Connecticut Department of Labor
  Home About Us FAQ News and Notices Contact Us
Unemployment Benefits On-Line Job Seekers Employers Labor Market Information Directions/Office Information


Governor Rell Confident Tougher Child Labor Laws Will Better Protect Young Workers

“The Safety of Our Children is Paramount”

For immediate release
January 2, 2007

A new year brings new laws, including tougher child labor guidelines to better protect the state’s youth. The new legislation, which goes into effect January 1, 2007, criminalizes child labor law violations by imposing fines of between $2,000 and $5,000 and/or up to five years’ imprisonment for each offense. In addition, existing civil penalties will double from $300 to $600 per violation. 

“This new legislation goes a long way toward protecting our young workers just entering employment,” Governor Rell said. “While we have an obligation to protect all workers, the safety of our children is paramount. For too long Connecticut’s child labor laws have not carried enough teeth.”

Child labor laws protect minors (those under age 18) from dangerous work, spell out what type of work can be done, and specify the hours minors can be on the job. 


“Although the majority of Connecticut employers comply with our laws, it is of vital importance that we protect our youth in the workplace and legislation that I proposed earlier this year will put employers on notice that child labor laws need to be taken very seriously,” Governor Rell noted.


The Governor requested the tougher laws after Labor Department inspectors found 11 violations at Wal-Mart stores in Hartford, Norwalk and Putnam in 2005. The most serious situations occurred at the Putnam location, where three violations of minors using hazardous equipment were found. At the time, Governor Rell noted that a fine of just $300 for each violation was not a strong enough deterrent for a major corporation.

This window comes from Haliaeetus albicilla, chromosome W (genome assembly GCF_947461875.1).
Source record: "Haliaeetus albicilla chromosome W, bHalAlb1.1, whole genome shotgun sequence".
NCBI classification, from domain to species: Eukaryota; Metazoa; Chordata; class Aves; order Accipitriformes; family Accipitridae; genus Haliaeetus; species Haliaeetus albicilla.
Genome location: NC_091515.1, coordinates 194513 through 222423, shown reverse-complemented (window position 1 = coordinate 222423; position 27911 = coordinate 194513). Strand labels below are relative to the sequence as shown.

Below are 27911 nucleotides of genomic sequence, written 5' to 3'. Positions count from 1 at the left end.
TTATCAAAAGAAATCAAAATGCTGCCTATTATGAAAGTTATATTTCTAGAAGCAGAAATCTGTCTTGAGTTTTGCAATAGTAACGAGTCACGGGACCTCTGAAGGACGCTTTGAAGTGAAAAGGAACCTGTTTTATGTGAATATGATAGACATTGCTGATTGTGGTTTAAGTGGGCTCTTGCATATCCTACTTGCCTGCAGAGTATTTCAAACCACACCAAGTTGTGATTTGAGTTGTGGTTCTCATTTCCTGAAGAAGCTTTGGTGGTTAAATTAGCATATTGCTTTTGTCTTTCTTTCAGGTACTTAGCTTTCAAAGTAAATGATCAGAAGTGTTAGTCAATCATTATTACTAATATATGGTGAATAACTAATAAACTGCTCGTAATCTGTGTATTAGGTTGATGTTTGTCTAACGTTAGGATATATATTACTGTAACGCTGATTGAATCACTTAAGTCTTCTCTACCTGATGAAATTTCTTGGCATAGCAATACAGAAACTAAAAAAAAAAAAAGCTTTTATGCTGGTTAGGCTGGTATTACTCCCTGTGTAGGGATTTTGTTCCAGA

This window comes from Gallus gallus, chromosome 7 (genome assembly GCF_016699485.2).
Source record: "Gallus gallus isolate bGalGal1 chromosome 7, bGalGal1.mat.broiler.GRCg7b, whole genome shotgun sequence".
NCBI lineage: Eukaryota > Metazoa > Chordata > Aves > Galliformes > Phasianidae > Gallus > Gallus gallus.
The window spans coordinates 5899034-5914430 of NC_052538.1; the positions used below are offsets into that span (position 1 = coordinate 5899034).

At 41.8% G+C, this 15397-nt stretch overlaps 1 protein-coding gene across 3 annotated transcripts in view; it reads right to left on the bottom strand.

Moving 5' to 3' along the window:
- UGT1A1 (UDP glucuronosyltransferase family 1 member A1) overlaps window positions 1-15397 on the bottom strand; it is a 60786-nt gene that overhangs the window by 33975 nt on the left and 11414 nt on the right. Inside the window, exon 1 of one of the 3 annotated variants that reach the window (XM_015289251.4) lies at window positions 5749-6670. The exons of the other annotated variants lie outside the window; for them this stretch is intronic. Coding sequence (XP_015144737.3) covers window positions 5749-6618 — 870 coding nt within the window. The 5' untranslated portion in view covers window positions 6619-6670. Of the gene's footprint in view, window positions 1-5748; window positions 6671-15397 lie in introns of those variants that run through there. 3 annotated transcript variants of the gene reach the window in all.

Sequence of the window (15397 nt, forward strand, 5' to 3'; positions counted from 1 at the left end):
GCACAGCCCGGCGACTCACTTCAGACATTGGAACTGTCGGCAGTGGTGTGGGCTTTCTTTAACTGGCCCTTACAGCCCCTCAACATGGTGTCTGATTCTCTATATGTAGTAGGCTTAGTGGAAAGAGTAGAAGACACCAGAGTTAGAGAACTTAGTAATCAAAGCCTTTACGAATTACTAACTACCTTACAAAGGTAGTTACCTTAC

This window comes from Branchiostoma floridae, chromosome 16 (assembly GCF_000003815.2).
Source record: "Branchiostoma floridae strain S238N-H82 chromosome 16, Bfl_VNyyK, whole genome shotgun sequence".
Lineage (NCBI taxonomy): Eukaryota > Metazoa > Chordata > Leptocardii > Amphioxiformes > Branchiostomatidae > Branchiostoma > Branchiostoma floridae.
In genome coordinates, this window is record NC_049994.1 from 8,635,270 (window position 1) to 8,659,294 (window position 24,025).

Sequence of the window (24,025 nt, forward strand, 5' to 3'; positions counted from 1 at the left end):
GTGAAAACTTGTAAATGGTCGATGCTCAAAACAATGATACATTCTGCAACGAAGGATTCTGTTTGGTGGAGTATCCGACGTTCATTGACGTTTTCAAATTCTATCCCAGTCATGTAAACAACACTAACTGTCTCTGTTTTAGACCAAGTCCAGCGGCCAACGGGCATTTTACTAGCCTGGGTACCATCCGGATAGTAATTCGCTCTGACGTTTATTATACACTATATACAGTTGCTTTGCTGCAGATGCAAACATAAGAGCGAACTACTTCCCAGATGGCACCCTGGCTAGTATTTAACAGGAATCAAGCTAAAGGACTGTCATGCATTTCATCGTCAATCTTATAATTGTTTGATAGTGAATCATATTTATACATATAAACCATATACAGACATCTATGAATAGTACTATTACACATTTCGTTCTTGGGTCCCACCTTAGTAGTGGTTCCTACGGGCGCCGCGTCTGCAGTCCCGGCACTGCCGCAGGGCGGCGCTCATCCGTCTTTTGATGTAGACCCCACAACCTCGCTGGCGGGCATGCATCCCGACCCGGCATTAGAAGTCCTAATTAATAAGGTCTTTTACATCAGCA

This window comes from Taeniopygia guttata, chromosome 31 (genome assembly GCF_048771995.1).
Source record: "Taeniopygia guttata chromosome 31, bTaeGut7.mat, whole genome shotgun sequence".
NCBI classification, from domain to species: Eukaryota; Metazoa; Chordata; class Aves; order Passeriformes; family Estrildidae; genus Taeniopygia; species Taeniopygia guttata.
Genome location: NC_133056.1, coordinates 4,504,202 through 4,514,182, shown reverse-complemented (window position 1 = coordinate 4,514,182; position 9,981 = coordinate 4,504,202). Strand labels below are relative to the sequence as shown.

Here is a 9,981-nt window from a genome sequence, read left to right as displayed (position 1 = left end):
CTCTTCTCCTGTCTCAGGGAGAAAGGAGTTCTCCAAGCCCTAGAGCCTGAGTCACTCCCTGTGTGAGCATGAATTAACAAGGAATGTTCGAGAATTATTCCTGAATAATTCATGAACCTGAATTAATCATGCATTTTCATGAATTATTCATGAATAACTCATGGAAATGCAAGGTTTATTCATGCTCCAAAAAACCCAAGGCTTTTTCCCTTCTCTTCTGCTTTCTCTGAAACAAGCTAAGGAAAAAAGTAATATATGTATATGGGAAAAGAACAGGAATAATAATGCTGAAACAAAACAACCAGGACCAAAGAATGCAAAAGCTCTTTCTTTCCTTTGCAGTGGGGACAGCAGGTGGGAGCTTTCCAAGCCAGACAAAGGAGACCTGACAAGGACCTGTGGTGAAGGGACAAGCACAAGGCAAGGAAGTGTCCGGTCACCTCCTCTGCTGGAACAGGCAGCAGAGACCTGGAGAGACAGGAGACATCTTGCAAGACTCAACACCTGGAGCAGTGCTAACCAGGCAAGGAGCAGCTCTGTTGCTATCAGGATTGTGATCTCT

Over the course of a year the Connecticut Department of Labor’s Wage and Workplace Division investigates approximately 800 cases involving minors in the workplace.  According to the Division’s Director, Gary Pechie, two of the most serious incidents took place this past summer. The separate workplace accidents occurred within a week of each other, seriously injuring two minors and resulting in arrest warrants for two local business owners.


“Keeping young workers better protected is a major goal of DOL’s wage and workplace division, and this new legislation will help us in our efforts to ensure companies do not put minors in harm’s way,” Pechie said. He noted that in August, a 15-year-old minor working for a Glastonbury landscaping company was injured when a Bobcat tractor used to clear brush and debris ran him over. In the other incident, a 16-year-old minor fell 18 feet from a roof while working for a roofing company based in Monroe. 


Following the Labor Department’s investigation of the landscaping accident, Mountain Walk & Patio owner Thomas Quinlan was charged by Glastonbury police with risk of injury to a minor. His case is pending. The Wage and Workplace Division issued an arrest warrant for Craig Schultz, owner of C.R. roofing company LLC, charging him with the hazardous employment of a minor. Schultz was fined $200 under the current penalty structure. Both companies also were charged with failure to have a certificate of age on file for minors, which is required under state statute.


“I have confidence that these new and tougher child labor laws will go a long way toward better protecting the state’s youth,” said Governor Rell. “Connecticut has a long history of statutes protecting minors in employment, yet both companies allowed a worker under the age of 18 to either climb ladders or engage in a hazardous activity. As a result of this new legislation, genuine penalties will carry more weight and ultimately better protect our young workers.”


The Labor Department will continue to assess civil penalties for violations that may include wage or hour issues, but with these new statutory penalties, the agency’s Wage and Workplace Division will be able to refer more serious violations to prosecutors for possible criminal action.  


Employers seeking information on workplace laws can find guidelines online at or by contacting the Department of Labor’s Wage and Workplace Standards Division at 860-263-6791 for guidance.

Media Contact: Nancy Steffens  (860) 263-6535

200 Folly Brook Boulevard, Wethersfield, CT 06109 / Phone: 860-263-6000

Home | Home Send Feedback
State of Connecticut Disclaimer and Privacy Policy. Copyright 2002 - present year